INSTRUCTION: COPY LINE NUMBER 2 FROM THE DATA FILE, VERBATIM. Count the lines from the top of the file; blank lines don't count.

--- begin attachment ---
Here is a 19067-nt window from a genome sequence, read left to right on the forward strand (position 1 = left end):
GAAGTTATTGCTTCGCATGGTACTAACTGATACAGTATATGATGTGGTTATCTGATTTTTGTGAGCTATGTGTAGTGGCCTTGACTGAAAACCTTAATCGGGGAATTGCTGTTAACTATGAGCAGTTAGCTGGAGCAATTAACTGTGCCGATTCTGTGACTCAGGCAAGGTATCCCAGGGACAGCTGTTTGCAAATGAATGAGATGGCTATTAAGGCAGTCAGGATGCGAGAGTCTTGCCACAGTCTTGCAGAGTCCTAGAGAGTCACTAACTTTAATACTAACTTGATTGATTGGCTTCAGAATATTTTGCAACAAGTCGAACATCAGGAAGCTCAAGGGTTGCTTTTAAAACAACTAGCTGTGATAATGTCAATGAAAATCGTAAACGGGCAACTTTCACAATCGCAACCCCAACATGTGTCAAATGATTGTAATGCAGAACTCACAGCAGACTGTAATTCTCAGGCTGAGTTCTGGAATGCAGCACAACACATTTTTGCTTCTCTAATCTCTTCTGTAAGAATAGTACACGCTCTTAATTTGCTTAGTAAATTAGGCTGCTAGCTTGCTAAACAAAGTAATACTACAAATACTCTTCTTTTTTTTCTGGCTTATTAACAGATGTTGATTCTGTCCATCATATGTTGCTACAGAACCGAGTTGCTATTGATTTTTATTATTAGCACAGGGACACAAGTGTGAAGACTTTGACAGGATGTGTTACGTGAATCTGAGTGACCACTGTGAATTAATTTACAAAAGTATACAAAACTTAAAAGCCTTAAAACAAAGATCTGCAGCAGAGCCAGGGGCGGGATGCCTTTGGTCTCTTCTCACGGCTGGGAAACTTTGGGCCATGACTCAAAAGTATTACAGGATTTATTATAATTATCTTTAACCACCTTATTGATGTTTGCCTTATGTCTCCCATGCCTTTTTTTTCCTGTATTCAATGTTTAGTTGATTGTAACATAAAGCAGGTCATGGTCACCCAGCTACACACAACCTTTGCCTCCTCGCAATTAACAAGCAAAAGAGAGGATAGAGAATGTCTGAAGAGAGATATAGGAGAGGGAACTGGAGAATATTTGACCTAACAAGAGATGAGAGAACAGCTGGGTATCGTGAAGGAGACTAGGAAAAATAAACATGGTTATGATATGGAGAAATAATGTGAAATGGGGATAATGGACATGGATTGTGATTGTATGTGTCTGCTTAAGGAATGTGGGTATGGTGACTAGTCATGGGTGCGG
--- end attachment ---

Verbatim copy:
GAAGTTATTGCTTCGCATGGTACTAACTGATACAGTATATGATGTGGTTATCTGATTTTTGTGAGCTATGTGTAGTGGCCTTGACTGAAAACCTTAATCGGGGAATTGCTGTTAACTATGAGCAGTTAGCTGGAGCAATTAACTGTGCCGATTCTGTGACTCAGGCAAGGTATCCCAGGGACAGCTGTTTGCAAATGAATGAGATGGCTATTAAGGCAGTCAGGATGCGAGAGTCTTGCCACAGTCTTGCAGAGTCCTAGAGAGTCACTAACTTTAATACTAACTTGATTGATTGGCTTCAGAATATTTTGCAACAAGTCGAACATCAGGAAGCTCAAGGGTTGCTTTTAAAACAACTAGCTGTGATAATGTCAATGAAAATCGTAAACGGGCAACTTTCACAATCGCAACCCCAACATGTGTCAAATGATTGTAATGCAGAACTCACAGCAGACTGTAATTCTCAGGCTGAGTTCTGGAATGCAGCACAACACATTTTTGCTTCTCTAATCTCTTCTGTAAGAATAGTACACGCTCTTAATTTGCTTAGTAAATTAGGCTGCTAGCTTGCTAAACAAAGTAATACTACAAATACTCTTCTTTTTTTTCTGGCTTATTAACAGATGTTGATTCTGTCCATCATATGTTGCTACAGAACCGAGTTGCTATTGATTTTTATTATTAGCACAGGGACACAAGTGTGAAGACTTTGACAGGATGTGTTACGTGAATCTGAGTGACCACTGTGAATTAATTTACAAAAGTATACAAAACTTAAAAGCCTTAAAACAAAGATCTGCAGCAGAGCCAGGGGCGGGATGCCTTTGGTCTCTTCTCACGGCTGGGAAACTTTGGGCCATGACTCAAAAGTATTACAGGATTTATTATAATTATCTTTAACCACCTTATTGATGTTTGCCTTATGTCTCCCATGCCTTTTTTTTCCTGTATTCAATGTTTAGTTGATTGTAACATAAAGCAGGTCATGGTCACCCAGCTACACACAACCTTTGCCTCCTCGCAATTAACAAGCAAAAGAGAGGATAGAGAATGTCTGAAGAGAGATATAGGAGAGGGAACTGGAGAATATTTGACCTAACAAGAGATGAGAGAACAGCTGGGTATCGTGAAGGAGACTAGGAAAAATAAACATGGTTATGATATGGAGAAATAATGTGAAATGGGGATAATGGACATGGATTGTGATTGTATGTGTCTGCTTAAGGAATGTGGGTATGGTGACTAGTCATGGGTGCGG